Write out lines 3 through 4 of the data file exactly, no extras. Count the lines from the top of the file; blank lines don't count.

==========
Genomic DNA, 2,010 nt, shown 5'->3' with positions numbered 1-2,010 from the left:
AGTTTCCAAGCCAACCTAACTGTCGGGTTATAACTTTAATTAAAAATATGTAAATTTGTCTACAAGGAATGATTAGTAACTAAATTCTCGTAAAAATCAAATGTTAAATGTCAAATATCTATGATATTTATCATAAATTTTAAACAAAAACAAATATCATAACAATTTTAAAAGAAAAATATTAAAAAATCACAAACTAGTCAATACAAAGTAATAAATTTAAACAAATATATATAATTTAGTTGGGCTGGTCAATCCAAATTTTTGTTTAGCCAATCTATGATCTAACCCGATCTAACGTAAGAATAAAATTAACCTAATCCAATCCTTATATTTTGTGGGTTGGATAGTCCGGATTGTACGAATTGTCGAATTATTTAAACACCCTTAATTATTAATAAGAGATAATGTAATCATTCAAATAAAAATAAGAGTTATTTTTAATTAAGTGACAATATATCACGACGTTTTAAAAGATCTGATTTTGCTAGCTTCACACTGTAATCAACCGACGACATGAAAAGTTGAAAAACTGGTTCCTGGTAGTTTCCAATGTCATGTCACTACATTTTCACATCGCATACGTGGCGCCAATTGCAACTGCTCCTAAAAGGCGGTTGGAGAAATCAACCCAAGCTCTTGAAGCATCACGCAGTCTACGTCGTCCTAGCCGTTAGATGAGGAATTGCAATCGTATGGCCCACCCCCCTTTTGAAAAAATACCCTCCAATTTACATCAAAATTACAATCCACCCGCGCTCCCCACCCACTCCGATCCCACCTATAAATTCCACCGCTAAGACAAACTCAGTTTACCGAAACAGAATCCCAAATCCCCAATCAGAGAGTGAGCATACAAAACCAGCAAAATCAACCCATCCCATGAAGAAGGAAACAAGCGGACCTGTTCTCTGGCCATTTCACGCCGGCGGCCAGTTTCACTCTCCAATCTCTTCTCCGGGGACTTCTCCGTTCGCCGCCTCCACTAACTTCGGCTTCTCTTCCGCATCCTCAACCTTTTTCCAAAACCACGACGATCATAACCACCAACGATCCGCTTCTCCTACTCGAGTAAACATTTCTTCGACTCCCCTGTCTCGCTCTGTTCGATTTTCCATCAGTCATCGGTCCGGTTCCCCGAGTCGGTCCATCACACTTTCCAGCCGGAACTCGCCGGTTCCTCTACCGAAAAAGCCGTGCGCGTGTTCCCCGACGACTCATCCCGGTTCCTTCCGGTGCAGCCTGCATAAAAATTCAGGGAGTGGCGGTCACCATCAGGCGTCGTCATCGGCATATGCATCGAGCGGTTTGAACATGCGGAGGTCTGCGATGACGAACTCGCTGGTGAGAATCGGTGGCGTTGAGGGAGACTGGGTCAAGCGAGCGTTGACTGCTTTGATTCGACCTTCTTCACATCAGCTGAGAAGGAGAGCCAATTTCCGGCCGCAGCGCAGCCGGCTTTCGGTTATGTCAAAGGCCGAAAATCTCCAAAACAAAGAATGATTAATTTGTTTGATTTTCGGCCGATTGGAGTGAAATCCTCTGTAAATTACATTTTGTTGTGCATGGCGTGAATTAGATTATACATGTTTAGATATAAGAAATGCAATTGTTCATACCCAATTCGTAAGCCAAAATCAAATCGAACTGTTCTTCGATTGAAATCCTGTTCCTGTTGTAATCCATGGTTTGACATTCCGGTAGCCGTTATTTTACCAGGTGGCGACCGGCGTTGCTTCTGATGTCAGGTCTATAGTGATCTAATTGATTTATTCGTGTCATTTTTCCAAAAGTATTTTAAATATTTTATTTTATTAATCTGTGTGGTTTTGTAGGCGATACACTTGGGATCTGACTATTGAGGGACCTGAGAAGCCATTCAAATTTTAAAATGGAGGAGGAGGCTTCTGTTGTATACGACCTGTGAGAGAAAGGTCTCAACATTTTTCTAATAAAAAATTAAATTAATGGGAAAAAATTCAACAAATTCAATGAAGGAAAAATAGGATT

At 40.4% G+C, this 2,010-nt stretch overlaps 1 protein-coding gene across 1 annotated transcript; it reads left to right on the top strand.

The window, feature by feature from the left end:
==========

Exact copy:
At 40.4% G+C, this 2,010-nt stretch overlaps 1 protein-coding gene across 1 annotated transcript; it reads left to right on the top strand.

The window, feature by feature from the left end: